Obtaining and maintaining our patent protection depends on compliance with various procedural, document submissions, fee payment and other requirements imposed by governmental patent agencies, and our patent protection could be reduced or eliminated for non-compliance with these requirements.
 
Periodic maintenance fees on any issued patent are due to be paid to the USPTO and foreign patent agencies in several stages over the lifetime of the patent. The USPTO and various foreign governmental patent agencies require compliance with a number of procedural, documentary, fee payment and other similar provisions during the patent application process. There are some situations in which noncompliance cannot be cured and result in abandonment or lapse of the patent or patent application, resulting in partial or complete loss of patent rights in the relevant jurisdiction, including, but are not limited to, any failure to respond to official actions within prescribed time limits, non-payment of fees and failure to properly legalize and submit formal documents. If we fail to maintain the patent applications and patents, if issued, covering our product candidates, our competitive position would be adversely affected.
 
 
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We may become involved in lawsuits to protect or enforce our intellectual property, which could be expensive, time consuming and unsuccessful and have a material adverse effect on the success of our business.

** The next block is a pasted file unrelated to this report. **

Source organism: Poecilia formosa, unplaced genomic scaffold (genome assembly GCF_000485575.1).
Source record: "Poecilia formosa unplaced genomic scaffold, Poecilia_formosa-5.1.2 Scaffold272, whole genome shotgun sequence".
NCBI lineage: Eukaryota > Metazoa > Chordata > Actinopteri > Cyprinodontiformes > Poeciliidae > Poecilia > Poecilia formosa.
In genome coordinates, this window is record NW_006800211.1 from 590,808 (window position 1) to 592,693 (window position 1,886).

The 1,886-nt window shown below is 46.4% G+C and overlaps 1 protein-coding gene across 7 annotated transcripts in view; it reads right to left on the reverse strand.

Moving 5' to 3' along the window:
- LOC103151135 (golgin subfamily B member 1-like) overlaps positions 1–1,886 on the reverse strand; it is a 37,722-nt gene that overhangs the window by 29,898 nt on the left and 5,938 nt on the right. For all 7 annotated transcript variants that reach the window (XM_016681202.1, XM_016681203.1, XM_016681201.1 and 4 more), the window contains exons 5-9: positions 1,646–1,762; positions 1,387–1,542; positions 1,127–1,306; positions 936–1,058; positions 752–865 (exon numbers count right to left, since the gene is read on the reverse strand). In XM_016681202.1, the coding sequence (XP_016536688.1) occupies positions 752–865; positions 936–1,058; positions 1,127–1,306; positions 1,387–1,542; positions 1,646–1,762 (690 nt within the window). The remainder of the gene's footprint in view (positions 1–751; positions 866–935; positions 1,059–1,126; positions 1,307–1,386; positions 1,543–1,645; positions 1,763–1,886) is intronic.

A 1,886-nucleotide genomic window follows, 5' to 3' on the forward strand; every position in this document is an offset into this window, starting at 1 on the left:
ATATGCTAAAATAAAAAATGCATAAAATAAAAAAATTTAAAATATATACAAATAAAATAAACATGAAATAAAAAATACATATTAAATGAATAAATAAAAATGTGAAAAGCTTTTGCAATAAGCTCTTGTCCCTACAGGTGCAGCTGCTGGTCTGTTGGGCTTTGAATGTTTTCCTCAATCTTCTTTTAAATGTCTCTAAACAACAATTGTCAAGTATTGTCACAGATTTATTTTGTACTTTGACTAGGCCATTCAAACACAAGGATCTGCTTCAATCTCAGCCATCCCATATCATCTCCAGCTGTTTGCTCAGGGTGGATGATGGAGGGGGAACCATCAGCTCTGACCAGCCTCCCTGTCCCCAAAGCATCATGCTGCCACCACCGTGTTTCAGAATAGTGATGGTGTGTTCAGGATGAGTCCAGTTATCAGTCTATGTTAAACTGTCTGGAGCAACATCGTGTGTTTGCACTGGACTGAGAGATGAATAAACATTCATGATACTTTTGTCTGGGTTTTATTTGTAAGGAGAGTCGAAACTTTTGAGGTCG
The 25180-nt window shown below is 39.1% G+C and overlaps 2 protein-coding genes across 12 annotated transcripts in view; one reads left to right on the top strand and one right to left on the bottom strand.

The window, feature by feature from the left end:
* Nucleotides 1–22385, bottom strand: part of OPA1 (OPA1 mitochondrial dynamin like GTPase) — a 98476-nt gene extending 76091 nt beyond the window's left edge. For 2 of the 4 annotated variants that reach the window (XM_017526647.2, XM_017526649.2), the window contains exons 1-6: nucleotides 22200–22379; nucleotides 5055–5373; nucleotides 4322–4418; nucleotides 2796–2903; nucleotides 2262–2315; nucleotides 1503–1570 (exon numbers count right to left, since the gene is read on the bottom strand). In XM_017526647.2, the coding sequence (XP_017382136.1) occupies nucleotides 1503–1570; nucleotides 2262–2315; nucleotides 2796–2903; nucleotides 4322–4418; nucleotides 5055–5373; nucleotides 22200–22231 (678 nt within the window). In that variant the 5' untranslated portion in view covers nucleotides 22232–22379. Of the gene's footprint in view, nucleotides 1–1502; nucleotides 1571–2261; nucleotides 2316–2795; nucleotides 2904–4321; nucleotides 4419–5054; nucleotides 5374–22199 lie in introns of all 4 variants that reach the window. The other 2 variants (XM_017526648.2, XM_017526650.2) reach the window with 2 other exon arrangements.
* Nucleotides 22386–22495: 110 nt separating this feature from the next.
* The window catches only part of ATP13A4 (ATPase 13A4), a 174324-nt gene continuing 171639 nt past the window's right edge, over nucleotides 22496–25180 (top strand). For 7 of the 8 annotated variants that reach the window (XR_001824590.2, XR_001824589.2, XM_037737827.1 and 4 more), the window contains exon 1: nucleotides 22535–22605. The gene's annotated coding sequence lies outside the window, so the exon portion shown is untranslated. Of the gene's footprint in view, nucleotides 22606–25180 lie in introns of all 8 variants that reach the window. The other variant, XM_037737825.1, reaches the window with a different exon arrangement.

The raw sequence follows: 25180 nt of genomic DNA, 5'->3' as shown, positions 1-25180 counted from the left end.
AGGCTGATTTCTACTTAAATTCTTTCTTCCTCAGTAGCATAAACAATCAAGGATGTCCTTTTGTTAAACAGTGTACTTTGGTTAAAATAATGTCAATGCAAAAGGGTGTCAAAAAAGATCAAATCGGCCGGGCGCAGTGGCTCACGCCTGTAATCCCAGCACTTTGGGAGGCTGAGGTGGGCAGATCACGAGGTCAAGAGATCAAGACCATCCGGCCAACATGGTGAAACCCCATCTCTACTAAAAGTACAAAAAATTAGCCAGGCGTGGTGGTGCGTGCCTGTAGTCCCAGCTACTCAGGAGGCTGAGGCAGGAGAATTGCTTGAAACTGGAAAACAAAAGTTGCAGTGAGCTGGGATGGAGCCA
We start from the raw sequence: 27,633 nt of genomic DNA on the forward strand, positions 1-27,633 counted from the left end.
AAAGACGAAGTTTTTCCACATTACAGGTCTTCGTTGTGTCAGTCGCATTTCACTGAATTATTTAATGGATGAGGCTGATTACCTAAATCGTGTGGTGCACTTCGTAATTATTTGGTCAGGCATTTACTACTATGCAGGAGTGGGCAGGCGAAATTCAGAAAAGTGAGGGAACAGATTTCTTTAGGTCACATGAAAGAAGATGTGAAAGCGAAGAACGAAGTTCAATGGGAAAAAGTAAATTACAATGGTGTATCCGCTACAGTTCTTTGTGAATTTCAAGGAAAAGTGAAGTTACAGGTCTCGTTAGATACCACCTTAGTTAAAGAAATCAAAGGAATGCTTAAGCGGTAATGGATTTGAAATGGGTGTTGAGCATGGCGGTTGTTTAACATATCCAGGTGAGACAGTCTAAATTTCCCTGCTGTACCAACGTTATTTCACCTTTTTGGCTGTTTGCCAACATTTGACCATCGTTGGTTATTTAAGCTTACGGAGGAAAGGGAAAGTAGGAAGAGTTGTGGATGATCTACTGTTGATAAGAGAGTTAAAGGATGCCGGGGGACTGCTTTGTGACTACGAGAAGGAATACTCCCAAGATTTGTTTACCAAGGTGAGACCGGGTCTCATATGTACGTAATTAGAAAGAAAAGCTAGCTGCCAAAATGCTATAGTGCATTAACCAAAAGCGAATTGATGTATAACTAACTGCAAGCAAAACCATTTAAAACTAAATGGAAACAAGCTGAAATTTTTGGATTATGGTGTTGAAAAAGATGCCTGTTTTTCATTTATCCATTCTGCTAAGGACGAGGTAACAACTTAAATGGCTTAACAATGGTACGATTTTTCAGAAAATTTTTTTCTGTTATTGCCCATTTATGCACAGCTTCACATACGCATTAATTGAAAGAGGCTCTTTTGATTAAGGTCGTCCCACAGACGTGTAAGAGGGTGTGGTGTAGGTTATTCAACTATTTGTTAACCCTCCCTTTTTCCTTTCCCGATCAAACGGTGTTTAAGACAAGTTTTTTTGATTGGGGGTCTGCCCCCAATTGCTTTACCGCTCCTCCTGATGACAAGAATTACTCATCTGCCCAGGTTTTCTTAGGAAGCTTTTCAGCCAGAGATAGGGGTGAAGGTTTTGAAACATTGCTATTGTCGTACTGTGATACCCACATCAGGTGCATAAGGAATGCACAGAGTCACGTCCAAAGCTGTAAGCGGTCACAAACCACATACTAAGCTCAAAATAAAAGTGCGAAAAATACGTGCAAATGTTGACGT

Competitors may infringe our patents, once issued, or misappropriate or otherwise violate our intellectual property rights. To counter infringement or unauthorized use, litigation may be necessary in the future to enforce or defend our intellectual property rights, to protect our trade secrets or to determine the validity and scope of our own intellectual property rights or the proprietary rights of others. Also, third parties may initiate legal proceedings against us to challenge the validity or scope of intellectual property rights we own or control. These proceedings can be expensive and time consuming. Many of our potential competitors have the ability to dedicate substantially greater resources to defend their intellectual property rights than we can. Litigation could result in substantial costs and diversion of management resources, which could harm our business and financial results. In addition, in an infringement proceeding, a court may decide that a patent owned or controlled by us is invalid or unenforceable, or may refuse to stop the other party from using the technology at issue on the grounds that our patents do not cover the technology in question. An adverse result in any litigation proceeding could put one or more of our patents at risk of being invalidated, held unenforceable or interpreted narrowly. Furthermore, because of the substantial amount of discovery required in connection with intellectual property litigation, there is a risk that some of our confidential information could be compromised by disclosure during this type of litigation. There could also be public announcements of the results of hearings, motions or other interim proceedings or developments. If securities analysts or investors perceive these results to be negative, it could have a material adverse effect on the price of our securities.
 
We may be subject to claims by third parties asserting that we have misappropriated their intellectual property through our employees and advisory board members.